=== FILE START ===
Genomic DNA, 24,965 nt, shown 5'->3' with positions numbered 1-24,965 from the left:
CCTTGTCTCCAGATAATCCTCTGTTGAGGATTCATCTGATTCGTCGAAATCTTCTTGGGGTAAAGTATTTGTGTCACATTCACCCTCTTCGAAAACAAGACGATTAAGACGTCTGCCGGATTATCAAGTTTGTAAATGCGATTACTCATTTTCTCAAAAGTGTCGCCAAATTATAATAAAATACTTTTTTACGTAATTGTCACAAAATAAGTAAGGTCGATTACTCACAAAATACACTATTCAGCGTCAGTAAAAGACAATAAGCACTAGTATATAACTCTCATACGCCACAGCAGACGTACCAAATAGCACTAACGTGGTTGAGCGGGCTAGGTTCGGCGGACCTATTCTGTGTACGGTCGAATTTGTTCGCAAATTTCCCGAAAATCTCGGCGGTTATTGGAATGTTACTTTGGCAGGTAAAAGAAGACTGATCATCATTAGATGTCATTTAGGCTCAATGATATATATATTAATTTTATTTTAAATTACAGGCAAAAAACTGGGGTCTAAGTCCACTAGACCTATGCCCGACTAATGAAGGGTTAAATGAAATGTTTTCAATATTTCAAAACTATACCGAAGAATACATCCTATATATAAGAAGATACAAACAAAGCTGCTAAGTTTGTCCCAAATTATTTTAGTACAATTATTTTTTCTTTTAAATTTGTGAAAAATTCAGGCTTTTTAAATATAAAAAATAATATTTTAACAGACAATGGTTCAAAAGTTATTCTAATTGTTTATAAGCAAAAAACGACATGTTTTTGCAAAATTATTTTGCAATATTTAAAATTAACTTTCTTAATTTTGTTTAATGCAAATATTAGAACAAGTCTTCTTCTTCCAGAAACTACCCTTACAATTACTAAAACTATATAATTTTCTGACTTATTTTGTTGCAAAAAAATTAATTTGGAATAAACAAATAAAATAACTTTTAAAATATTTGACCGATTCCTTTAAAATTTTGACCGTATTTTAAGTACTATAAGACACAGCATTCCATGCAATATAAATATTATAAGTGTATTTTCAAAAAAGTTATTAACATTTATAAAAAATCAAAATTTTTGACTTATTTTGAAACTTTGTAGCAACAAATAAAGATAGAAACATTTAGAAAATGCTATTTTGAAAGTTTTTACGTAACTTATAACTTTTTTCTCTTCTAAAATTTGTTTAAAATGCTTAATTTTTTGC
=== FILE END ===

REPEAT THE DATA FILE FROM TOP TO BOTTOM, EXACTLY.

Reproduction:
Genomic DNA, 24,965 nt, shown 5'->3' with positions numbered 1-24,965 from the left:
CCTTGTCTCCAGATAATCCTCTGTTGAGGATTCATCTGATTCGTCGAAATCTTCTTGGGGTAAAGTATTTGTGTCACATTCACCCTCTTCGAAAACAAGACGATTAAGACGTCTGCCGGATTATCAAGTTTGTAAATGCGATTACTCATTTTCTCAAAAGTGTCGCCAAATTATAATAAAATACTTTTTTACGTAATTGTCACAAAATAAGTAAGGTCGATTACTCACAAAATACACTATTCAGCGTCAGTAAAAGACAATAAGCACTAGTATATAACTCTCATACGCCACAGCAGACGTACCAAATAGCACTAACGTGGTTGAGCGGGCTAGGTTCGGCGGACCTATTCTGTGTACGGTCGAATTTGTTCGCAAATTTCCCGAAAATCTCGGCGGTTATTGGAATGTTACTTTGGCAGGTAAAAGAAGACTGATCATCATTAGATGTCATTTAGGCTCAATGATATATATATTAATTTTATTTTAAATTACAGGCAAAAAACTGGGGTCTAAGTCCACTAGACCTATGCCCGACTAATGAAGGGTTAAATGAAATGTTTTCAATATTTCAAAACTATACCGAAGAATACATCCTATATATAAGAAGATACAAACAAAGCTGCTAAGTTTGTCCCAAATTATTTTAGTACAATTATTTTTTCTTTTAAATTTGTGAAAAATTCAGGCTTTTTAAATATAAAAAATAATATTTTAACAGACAATGGTTCAAAAGTTATTCTAATTGTTTATAAGCAAAAAACGACATGTTTTTGCAAAATTATTTTGCAATATTTAAAATTAACTTTCTTAATTTTGTTTAATGCAAATATTAGAACAAGTCTTCTTCTTCCAGAAACTACCCTTACAATTACTAAAACTATATAATTTTCTGACTTATTTTGTTGCAAAAAAATTAATTTGGAATAAACAAATAAAATAACTTTTAAAATATTTGACCGATTCCTTTAAAATTTTGACCGTATTTTAAGTACTATAAGACACAGCATTCCATGCAATATAAATATTATAAGTGTATTTTCAAAAAAGTTATTAACATTTATAAAAAATCAAAATTTTTGACTTATTTTGAAACTTTGTAGCAACAAATAAAGATAGAAACATTTAGAAAATGCTATTTTGAAAGTTTTTACGTAACTTATAACTTTTTTCTCTTCTAAAATTTGTTTAAAATGCTTAATTTTTTGC